Who owns the site of the Delville Wood battlefield today
South African Memorial at Delville Wood. Photos: Talana Museum

Who Owns the Site of the Delville Wood Battlefield Today? South Africa does. South Africa owns 63 hectares of France… writes Pam Mc Fadden from Talana Museum in Dundee, SA.

Following the war, Delville Wood was purchased by the author of Jock of the Bushveld and other stories and politician, Sir Percy Fitzpatrick, and presented to South Africa.

This was followed by the standard French policy of repurchasing the land for one franc and granting South Africa the land in perpetuity for memorial purposes.

Who owns the site of the Delville Wood battlefield today
Taken 20 years ago at the site
Who owns the site of the Delville Wood battlefield today
South African memorial

The memorial – in the shape of the 5-pointed star of the Castle of Cape Town – was funded by public subscription.


Who owns the site of the Delville Wood battlefield today
Aerial view of the South African memorial

Among those involved in organising the memorial was General Henry Lukin, who was appointed Deputy Chair of the Delville Wood Memorial Committee in July 1921. Gen Lukin had been in command of the South African forces during this battle.

Oak trees line the approach to the memorial.

Who owns the site of the Delville Wood battlefield today
The inner courtyard of the museum complex

These were grown from acorns from Stellenbosch – oaks had been brought to SA by French Huguenots and were then taken back to France to plant a double row on either side of the lawns leading to the memorial, where the grass was mowed in strips like a cricket pitch.

Who owns the site of the Delville Wood battlefield today
The reliefs that decorate the museum. The South African forces holding the wood.

On the site is the memorial and museum and the wood which has regrown. But despite all the trees, not a single bird is ever heard chirping here.

Who owns the site of the Delville Wood battlefield today
The South African memorial in Delville Wood and remains of the trenches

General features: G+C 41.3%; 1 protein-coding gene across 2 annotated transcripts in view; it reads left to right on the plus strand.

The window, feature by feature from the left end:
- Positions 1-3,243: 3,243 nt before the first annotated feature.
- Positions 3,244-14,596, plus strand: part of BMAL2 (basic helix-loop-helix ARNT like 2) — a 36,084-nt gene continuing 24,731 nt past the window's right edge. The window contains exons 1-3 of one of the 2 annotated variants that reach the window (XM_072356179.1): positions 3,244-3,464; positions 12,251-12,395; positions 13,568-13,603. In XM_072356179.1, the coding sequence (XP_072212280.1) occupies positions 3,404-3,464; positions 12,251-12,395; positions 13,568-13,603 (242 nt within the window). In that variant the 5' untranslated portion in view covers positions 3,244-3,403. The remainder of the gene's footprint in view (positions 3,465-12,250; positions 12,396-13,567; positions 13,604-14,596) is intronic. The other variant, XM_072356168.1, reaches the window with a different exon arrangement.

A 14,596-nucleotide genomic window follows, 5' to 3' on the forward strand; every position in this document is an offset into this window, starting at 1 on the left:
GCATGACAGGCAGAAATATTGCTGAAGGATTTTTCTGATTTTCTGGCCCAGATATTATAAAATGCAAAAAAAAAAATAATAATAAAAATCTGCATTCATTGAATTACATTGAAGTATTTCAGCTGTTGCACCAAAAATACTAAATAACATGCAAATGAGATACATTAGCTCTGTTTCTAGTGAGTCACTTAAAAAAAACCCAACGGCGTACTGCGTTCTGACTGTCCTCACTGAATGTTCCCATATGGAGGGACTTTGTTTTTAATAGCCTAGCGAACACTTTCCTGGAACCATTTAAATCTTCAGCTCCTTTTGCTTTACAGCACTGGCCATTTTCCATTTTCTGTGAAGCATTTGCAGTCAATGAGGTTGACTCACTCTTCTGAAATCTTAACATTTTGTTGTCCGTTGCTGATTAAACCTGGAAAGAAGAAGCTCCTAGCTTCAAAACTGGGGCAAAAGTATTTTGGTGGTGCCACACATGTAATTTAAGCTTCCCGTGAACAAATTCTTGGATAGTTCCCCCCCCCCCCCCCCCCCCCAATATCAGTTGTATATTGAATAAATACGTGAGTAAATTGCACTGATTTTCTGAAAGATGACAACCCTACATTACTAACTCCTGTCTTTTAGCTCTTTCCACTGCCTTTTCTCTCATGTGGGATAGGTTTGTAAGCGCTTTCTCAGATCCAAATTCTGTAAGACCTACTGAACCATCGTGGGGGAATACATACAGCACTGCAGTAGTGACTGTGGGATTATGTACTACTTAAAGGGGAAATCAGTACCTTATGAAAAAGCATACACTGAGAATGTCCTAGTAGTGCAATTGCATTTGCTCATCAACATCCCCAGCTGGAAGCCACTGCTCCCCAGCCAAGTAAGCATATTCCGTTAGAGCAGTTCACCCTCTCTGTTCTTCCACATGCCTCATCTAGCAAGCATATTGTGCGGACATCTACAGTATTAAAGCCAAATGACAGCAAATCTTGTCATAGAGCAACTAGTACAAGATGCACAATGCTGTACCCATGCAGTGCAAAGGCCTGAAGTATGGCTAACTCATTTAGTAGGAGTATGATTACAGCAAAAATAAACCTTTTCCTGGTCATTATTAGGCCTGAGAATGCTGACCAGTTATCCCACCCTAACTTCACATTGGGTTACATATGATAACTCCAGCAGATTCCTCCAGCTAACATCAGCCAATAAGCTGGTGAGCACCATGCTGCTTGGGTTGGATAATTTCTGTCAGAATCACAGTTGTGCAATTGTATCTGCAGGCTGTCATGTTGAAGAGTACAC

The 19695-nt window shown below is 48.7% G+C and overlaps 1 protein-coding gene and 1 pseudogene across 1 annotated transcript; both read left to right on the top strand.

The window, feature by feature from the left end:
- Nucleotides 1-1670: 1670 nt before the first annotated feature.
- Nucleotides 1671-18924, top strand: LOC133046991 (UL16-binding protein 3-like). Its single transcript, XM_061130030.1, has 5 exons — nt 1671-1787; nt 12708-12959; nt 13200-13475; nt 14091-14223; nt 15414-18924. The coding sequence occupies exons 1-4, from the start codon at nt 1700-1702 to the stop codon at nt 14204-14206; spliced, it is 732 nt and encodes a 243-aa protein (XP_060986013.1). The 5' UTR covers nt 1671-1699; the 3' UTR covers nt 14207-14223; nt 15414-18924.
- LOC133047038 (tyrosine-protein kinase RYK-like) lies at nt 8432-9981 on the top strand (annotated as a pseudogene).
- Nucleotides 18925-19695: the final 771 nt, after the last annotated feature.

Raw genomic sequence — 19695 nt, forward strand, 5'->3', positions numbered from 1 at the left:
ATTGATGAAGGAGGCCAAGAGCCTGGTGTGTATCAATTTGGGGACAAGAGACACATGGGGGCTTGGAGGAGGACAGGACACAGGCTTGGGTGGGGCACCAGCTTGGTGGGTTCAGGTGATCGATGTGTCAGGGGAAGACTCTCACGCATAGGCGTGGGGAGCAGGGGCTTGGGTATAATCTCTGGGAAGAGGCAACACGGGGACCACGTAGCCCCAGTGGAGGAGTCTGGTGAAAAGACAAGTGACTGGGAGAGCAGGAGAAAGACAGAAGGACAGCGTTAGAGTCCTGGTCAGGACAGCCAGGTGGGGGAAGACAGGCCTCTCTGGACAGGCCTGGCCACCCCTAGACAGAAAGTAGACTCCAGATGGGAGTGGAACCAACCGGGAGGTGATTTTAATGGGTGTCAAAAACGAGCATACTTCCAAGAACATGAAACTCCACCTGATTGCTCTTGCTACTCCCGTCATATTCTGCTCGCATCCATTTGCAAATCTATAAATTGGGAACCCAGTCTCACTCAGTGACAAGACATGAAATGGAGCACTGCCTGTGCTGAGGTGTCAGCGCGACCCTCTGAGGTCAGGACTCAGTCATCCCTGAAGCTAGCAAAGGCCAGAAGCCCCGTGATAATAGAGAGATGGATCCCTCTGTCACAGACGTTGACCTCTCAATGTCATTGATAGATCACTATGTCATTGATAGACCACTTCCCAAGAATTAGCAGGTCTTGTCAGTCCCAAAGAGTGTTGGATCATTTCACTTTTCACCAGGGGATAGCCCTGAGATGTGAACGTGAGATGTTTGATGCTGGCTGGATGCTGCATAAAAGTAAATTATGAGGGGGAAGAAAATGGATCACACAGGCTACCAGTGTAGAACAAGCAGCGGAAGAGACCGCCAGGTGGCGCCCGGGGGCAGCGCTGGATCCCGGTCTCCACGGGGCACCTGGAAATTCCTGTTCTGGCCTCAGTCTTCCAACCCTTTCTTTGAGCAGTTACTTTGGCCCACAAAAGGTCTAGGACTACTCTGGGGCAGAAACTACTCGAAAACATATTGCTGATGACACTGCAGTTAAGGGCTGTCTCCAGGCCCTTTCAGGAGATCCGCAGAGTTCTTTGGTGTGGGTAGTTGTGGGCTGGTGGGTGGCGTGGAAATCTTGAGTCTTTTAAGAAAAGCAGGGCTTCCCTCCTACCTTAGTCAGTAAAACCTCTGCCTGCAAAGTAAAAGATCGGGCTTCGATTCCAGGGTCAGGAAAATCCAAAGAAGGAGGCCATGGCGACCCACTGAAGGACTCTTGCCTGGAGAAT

Amongst the trees, the remains of the trenches are still visible and many of them have a signpost with the name of the trench. The trenches were all named for streets in the cities of the countries whose troops fought in that battle.

Who owns the site of the Delville Wood battlefield today
DELVILLE WOOD CEMETERY: This cemetery is the third-largest in the Somme battlefield area. It is the final resting place of more than 5,500 servicemen of the First World War, of whom over 3,500 remain unidentified.

South African forces used the English place names in Longueval and Delville Wood, as they were more meaningful than French terms. The streets of London (Rotten Row, Regent Street, Bond Street)), Glasgow (Buchanan Street, Campbell Street), Edinburgh (Regent Street, King Street) and Cape Town (Strand Street).

On my first visit to Delville wood 20 years ago, walking the long walk from the entrance up the immaculate lawns to the memorial and then through the remains of the trenches all named for streets of capital cities of the countries whose troops fought in that battle- is a memory and a mental photograph that will never fade.

Who owns the site of the Delville Wood battlefield today
Delville Wood cemetery.

Join us at Talana Museum in Dundee 15-17 July for a commemorative weekend of this iconic battle as we remember the men who did their duty and held the wood “at all costs.”

Who owns the site of the Delville Wood battlefield today

Source: Talana Museum